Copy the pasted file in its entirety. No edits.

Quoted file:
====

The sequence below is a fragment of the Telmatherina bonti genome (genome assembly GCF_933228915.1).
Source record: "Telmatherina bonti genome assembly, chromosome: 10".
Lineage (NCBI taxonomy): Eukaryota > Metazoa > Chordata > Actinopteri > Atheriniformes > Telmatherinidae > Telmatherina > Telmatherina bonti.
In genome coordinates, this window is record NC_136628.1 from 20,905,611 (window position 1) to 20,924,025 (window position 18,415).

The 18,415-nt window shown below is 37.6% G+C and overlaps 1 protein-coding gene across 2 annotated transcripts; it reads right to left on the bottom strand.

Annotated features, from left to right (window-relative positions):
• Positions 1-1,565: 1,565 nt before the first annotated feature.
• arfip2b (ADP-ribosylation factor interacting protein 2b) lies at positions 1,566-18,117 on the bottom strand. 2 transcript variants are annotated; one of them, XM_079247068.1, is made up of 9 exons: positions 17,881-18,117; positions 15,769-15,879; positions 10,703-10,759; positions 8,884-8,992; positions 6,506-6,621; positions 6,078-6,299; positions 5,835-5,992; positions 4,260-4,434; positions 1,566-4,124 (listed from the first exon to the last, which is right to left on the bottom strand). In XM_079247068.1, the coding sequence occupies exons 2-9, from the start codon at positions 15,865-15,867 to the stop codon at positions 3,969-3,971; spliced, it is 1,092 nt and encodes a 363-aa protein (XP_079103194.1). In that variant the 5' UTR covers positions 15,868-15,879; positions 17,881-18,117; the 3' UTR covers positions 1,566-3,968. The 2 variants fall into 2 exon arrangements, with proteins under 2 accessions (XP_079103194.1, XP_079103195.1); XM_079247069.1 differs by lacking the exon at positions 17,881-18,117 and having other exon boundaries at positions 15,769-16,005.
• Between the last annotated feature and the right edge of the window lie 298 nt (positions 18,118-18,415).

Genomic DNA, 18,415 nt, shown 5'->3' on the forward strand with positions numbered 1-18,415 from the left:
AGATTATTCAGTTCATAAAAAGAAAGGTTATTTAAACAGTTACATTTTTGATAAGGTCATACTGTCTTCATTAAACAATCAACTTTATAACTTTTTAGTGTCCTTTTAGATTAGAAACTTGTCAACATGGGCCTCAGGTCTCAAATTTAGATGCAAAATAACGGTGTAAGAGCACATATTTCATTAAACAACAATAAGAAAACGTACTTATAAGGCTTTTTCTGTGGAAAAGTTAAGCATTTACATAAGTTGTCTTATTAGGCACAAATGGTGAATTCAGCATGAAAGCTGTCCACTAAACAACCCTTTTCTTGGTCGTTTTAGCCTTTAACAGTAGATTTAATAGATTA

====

The sequence below is a fragment of the Telmatherina bonti genome (genome assembly GCF_933228915.1).
Source record: "Telmatherina bonti genome assembly, chromosome: 10".
Lineage (NCBI taxonomy): Eukaryota > Metazoa > Chordata > Actinopteri > Atheriniformes > Telmatherinidae > Telmatherina > Telmatherina bonti.
In genome coordinates, this window is record NC_136628.1 from 20,905,611 (window position 1) to 20,924,025 (window position 18,415).

The 18,415-nt window shown below is 37.6% G+C and overlaps 1 protein-coding gene across 2 annotated transcripts; it reads right to left on the bottom strand.

Annotated features, from left to right (window-relative positions):
• Positions 1-1,565: 1,565 nt before the first annotated feature.
• arfip2b (ADP-ribosylation factor interacting protein 2b) lies at positions 1,566-18,117 on the bottom strand. 2 transcript variants are annotated; one of them, XM_079247068.1, is made up of 9 exons: positions 17,881-18,117; positions 15,769-15,879; positions 10,703-10,759; positions 8,884-8,992; positions 6,506-6,621; positions 6,078-6,299; positions 5,835-5,992; positions 4,260-4,434; positions 1,566-4,124 (listed from the first exon to the last, which is right to left on the bottom strand). In XM_079247068.1, the coding sequence occupies exons 2-9, from the start codon at positions 15,865-15,867 to the stop codon at positions 3,969-3,971; spliced, it is 1,092 nt and encodes a 363-aa protein (XP_079103194.1). In that variant the 5' UTR covers positions 15,868-15,879; positions 17,881-18,117; the 3' UTR covers positions 1,566-3,968. The 2 variants fall into 2 exon arrangements, with proteins under 2 accessions (XP_079103194.1, XP_079103195.1); XM_079247069.1 differs by lacking the exon at positions 17,881-18,117 and having other exon boundaries at positions 15,769-16,005.
• Between the last annotated feature and the right edge of the window lie 298 nt (positions 18,118-18,415).

Genomic DNA, 18,415 nt, shown 5'->3' on the forward strand with positions numbered 1-18,415 from the left:
AGATTATTCAGTTCATAAAAAGAAAGGTTATTTAAACAGTTACATTTTTGATAAGGTCATACTGTCTTCATTAAACAATCAACTTTATAACTTTTTAGTGTCCTTTTAGATTAGAAACTTGTCAACATGGGCCTCAGGTCTCAAATTTAGATGCAAAATAACGGTGTAAGAGCACATATTTCATTAAACAACAATAAGAAAACGTACTTATAAGGCTTTTTCTGTGGAAAAGTTAAGCATTTACATAAGTTGTCTTATTAGGCACAAATGGTGAATTCAGCATGAAAGCTGTCCACTAAACAACCCTTTTCTTGGTCGTTTTAGCCTTTAACAGTAGATTTAATAGATTA